Modern Literature in Irish

When the Gaelic League set to work at the end of the nineteenth century, one of the main objectives it set itself was the establishment of a modern literature. This was no small task. At that time Irish lacked any standardised orthography or grammar and most native speakers, while rich in oral tradition and in the verbal arts, were illiterate in their own language. Irish also lacked those modern literary forms that had been developed in other European languages since the eighteenth century. The first fully successful modern Irish prose work is Séadna, a retelling of the folk version of Faust by one of the major figures in the Revival movement, An tAthair Peadar Ó Laoghaire. It proved hugely successful, mainly because of the beauty and simplicity of its language.
The Gaelic League had set itself to provide materials for learners and to establish the basis for a contemporary indigenous literature. That they managed to achieve both these disparate aims was due to the presence of highly talented creative writers in their midst. Foremost among them were Patrick Pearse, who wrote both poetry and short stories, and Pádraic Ó Conaire. As well as short stories in the European mode, Ó Conaire wrote one novel, Deoraíocht, an experimental, almost surreal piece set in London and as far removed from the folk narrative as was possible. Two other writers of note were the brothers Seosamh Mac Grianna, who developed a modernist idiosyncratic style, and Séamas Ó Grianna,who was a traditionalist.

Irish also began to develop a drama tradition. The first play in Irish was Casadh an tSúgáin (The Twisting of the Rope) written by Douglas Hyde and performed in Dublin's Gaiety Theatre in 1901.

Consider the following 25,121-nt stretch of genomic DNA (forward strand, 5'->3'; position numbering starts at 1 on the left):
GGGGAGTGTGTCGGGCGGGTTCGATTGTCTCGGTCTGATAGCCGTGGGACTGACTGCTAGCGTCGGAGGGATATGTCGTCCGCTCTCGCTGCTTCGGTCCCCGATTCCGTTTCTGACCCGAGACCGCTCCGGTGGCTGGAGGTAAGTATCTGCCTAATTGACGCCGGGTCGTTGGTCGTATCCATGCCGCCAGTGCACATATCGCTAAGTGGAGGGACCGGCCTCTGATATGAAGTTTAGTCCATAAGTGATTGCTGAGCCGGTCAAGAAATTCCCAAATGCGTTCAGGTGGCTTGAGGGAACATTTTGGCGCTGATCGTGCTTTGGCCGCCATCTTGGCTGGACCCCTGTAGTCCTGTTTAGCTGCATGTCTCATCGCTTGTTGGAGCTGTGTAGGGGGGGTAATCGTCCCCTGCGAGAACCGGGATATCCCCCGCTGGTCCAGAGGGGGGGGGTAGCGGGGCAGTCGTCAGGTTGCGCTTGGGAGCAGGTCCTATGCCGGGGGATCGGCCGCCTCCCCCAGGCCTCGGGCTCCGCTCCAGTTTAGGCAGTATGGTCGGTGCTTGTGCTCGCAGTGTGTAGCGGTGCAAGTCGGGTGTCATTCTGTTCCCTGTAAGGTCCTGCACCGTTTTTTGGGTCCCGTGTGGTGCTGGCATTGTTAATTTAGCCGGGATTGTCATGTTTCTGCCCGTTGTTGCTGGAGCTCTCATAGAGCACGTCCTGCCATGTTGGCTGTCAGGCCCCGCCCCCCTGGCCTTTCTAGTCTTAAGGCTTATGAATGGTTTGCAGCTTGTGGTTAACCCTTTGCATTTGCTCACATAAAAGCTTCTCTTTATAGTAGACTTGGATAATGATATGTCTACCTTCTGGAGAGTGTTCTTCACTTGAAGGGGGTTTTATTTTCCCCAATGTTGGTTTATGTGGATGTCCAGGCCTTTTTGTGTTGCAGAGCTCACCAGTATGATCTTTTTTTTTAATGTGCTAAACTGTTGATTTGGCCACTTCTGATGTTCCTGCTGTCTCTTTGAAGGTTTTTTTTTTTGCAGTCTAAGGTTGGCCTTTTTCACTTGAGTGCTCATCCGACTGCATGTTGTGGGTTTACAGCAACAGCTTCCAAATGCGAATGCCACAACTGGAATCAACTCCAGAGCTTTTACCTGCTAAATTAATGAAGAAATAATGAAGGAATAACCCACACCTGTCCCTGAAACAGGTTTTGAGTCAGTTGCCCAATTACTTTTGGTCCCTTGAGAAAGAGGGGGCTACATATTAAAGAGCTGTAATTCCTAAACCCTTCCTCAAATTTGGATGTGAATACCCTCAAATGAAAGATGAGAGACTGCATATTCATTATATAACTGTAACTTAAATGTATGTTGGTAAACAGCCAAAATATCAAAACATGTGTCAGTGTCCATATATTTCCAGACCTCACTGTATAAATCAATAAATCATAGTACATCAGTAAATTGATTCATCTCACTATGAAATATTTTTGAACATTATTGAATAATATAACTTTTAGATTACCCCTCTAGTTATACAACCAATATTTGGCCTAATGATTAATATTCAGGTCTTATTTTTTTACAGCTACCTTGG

After the foundation of the Irish state, publishing in Irish was officially encouraged and An Gúm, the state publishing house, was founded. They translated many classic works from English and other European languages into Irish.

Many different types of literature were published in Irish throughout the thirties and forties, including genre fiction, short stories, poetry, short plays and most famously perhaps autobiography or memoir. The most famous of these emanate from the Blasket Islands. They include The Islandman by Tomás Ó Criomhthainn, Twenty Years a Growing by Muiris Ó Súilleabháin, and An Old Woman's Reflections by Peig Sayers.

Poetry was perhaps the most successful of literary forms during the post war period. Three poets, in particular made their mark; Máirtín Ó Direáin, Seán Ó Ríordáin and Máire Mhac an tSaoi. Ó Ríordáin was the most fully European of the three.

By far the most important prose writer of the post war period was Máirtín Ó Cadhain. He wrote of his native Connemara with the unswervingly critical eye of an artist. His work serves as a corrective to the highly romanticised version of the West of Ireland being purveyed at the time in official propaganda. Ó Cadhain's masterpiece is his prose work Cré na Cille, set in a graveyard. It is a tour de force of incredible linguistic energy and power.

Contemporary Irish literature continues to be vibrant. There is a flourishing publishing industry with new titles appearing in every conceivable genre. Due to the availability of their work in translation Irish language writers enjoy a greater level of visibility and recognition both nationally and increasingly internationally.

Poetry is probably the most developed form of literature in Irish and certainly the most visible. In the 1970's a new generation of Irish language poets burst on to the scene where they have remained since with a few notable additions to their number. They are often referred to as the Innti poets after a poetry magazine of that name. Prominent among them are Nuala Ní Dhomhnaill, Micheal Davitt, Liam Ó Muirthile and Gabriel Rosenstock. The Donegal poet Cathal Ó Searcaigh also belongs to this generation. Other poets of note include Louis de Paor, Biddy Jenkinson, Aine Ní Ghlinn and Belfast poet, Gearóid Mac Lochlainn. Ní Dhomhnaill is perhaps the most recognised poet of her generation with her work widely translated and anthologised.

Among the most important contemporary prose writers are Joe Steve Ó Neachtain, Pádraig Breathnach, Seán Mac Mathúna, Pádraig Ó Cíobháin and Micheál Ó Conghaile with Antaine Ó Flaithearta as perhaps the best known Irish language playwright.

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